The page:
How do you approach a large scale project like Koza Park, the competition housing project in Istanbul? I have to say it has not really come to anything which is a bit disappointing. As we are a fusion of architecture, urban design and landscape architecture, it means that the studio has work across all scales, so we can be working on an individual house right the way up to ten thousand houses. And we can be working on a really small scale community building all the way up to a super stacked really high density very tricky complex mixed used building and we can be working on a small infill site all the way up to a huge either brown filled or indeed a green filled site. So, because of that we offer what we refer to as strategy with specificity and specificity with strategy, two funny words but two really key words to our practice which means that often when we’re appointed to just a building we always look way beyond the site before determining the future of the building. So we’re not architects that plop design ideas out of the air onto the site, and you buy an icon. So we definitely don’t fit into the “starchitect mold” of you know what you’re going to get. We genuinely start with a very open brief as to discover what a project can be. But we always go bigger and quite often a lot bigger than the site we’ve been given, whether it’s a city district or a particular plot and then we try to get to know the site and its story really well, and partially that’s to do with its history and the hidden layers that we may not be able to see on the surface now, it’s very important to us. Its narrative, its story, and the story the site wants to tell us. If one sees that as the preface, or the first few chapters of the story of the architecture or the design, we then think of the new story the new chapters the next chapters as the sphere in which were working today and so that’s the discussion with what the clients, politicians want what the other stake holders want what the community desires and so were forging all of those stories and layers together but of course what we aspire to as designers too, we see those as the new chapters for the site and then we gently fuse them together, which means that all of our projects are quite particular and very specific which means we don’t actually have a house style, there is no house style. Literally every single project can turn into what it needs to become. So were designing buildings that are very strong contemporary industrial looking things in a project called the old vinyl factory where every single building has its name again and it has a second chance to be called what it should and always has been. And it’s got such a different aesthetic to our project in Cambridge where we’re designing a community stadium and it’s got a different aesthetic and feel to a project in Bromley, a hotel and conference centre and public realm so it’s a process that’s full of surprises. When you say that there’s a story that fuses together your architecture, could we say, what does your culture, being British, add to a project in say, Istanbul or another part of the world because it’s a very different history and landscape. Do you add from yourself or do you just take from the site, landscape, the geography? I think it’s impossible not to add something from yourself. But I think strangely the British culture is very eclectic and in a sense there is not a British culture. The British culture is so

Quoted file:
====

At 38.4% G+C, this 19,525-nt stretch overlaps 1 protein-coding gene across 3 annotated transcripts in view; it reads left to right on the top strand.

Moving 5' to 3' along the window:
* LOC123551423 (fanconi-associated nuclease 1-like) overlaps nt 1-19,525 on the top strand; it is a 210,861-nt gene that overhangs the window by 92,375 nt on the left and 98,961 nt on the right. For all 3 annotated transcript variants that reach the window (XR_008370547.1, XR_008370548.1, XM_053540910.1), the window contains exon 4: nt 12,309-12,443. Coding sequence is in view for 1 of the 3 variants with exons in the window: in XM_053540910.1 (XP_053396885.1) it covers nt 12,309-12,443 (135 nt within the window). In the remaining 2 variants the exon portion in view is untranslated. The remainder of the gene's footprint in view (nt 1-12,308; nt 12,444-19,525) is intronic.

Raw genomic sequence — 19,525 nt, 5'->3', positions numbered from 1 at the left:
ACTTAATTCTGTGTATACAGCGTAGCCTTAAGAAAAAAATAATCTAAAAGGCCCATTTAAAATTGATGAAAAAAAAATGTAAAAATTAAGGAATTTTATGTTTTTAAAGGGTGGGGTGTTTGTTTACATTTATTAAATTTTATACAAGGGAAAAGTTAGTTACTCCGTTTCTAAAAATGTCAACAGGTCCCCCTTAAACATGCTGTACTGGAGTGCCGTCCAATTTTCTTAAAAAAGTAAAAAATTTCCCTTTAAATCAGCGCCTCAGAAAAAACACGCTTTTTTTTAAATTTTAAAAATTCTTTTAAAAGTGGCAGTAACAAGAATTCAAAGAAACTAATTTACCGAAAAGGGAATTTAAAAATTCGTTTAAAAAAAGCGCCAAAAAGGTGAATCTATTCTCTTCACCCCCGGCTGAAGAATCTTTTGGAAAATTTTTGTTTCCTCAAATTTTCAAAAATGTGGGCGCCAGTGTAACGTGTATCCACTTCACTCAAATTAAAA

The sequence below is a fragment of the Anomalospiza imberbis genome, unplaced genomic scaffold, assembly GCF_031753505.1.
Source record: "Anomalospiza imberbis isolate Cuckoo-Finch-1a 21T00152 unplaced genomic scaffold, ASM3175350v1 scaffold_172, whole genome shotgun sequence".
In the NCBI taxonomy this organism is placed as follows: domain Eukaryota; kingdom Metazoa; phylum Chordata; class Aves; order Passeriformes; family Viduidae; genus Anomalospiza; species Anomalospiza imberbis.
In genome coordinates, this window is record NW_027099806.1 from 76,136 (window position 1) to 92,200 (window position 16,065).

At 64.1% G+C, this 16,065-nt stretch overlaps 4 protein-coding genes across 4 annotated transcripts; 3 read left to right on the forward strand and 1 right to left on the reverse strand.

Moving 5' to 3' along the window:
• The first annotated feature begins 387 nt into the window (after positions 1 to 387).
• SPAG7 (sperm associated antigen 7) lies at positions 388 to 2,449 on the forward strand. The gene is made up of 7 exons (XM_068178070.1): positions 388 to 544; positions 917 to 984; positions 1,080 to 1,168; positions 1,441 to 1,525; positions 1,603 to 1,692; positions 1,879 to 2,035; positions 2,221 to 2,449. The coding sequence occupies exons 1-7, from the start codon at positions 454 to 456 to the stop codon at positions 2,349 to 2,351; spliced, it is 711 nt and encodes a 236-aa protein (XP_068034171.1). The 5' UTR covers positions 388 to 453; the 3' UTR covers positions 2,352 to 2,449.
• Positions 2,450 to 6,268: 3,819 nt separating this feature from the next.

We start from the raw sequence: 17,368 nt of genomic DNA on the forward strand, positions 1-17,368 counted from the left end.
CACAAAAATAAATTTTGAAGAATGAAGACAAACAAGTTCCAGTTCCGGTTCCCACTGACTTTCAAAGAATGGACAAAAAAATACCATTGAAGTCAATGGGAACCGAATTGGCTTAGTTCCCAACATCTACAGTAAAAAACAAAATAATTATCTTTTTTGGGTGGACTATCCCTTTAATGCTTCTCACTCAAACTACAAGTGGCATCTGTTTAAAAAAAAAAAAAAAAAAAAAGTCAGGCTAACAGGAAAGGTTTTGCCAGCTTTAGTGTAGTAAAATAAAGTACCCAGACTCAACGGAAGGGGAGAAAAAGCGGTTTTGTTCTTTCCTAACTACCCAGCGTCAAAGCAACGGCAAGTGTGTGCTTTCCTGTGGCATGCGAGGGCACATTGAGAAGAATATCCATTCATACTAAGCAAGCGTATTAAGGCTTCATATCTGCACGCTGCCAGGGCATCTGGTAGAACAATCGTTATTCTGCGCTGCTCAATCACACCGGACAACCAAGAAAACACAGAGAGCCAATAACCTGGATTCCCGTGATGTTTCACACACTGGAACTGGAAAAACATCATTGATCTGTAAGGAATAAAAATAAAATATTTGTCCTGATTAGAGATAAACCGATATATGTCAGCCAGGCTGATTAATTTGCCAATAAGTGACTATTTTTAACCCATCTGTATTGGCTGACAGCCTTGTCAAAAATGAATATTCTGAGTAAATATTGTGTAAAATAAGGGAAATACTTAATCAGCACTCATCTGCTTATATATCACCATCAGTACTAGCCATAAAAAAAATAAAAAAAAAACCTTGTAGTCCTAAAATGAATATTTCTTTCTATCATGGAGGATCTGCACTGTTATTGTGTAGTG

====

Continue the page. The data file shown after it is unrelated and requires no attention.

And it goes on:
multinational and I think the interesting thing about a particular British designer being part of a team, process or group is that often it’s very open minded and again very eclectic and very interested in discovering the particularity of someone else’s culture and adding those layers. And I think because there’s such a history British designers or indeed any professionals being able and lucky enough to be able to work anywhere because of that strange tradition of Britain, being such a small island has for being allowed everywhere and having the red carpet treatment in most places, I think you can’t help but gain a sort of accessibility of so many different ways of doing things. So we don’t follow and American model and bring that American model to Istanbul and say have that, you know, because it works at home. Instead we’re very much more, well hey we can pick and draw from a myriad of different models and maybe even discover a new model from anywhere in Europe, anywhere in Asia anywhere in America and if it fits it fits, if it works it works but rather than trying to impose an absolute specific way of doing things from somebody else’s culture we’re more open to layering a variety of things and questioning; would that approach work here? Would that be responsive? So any designer can’t help but bring their own baggage and experience and inspirations but I think our baggage is less and that our inspirations are far wider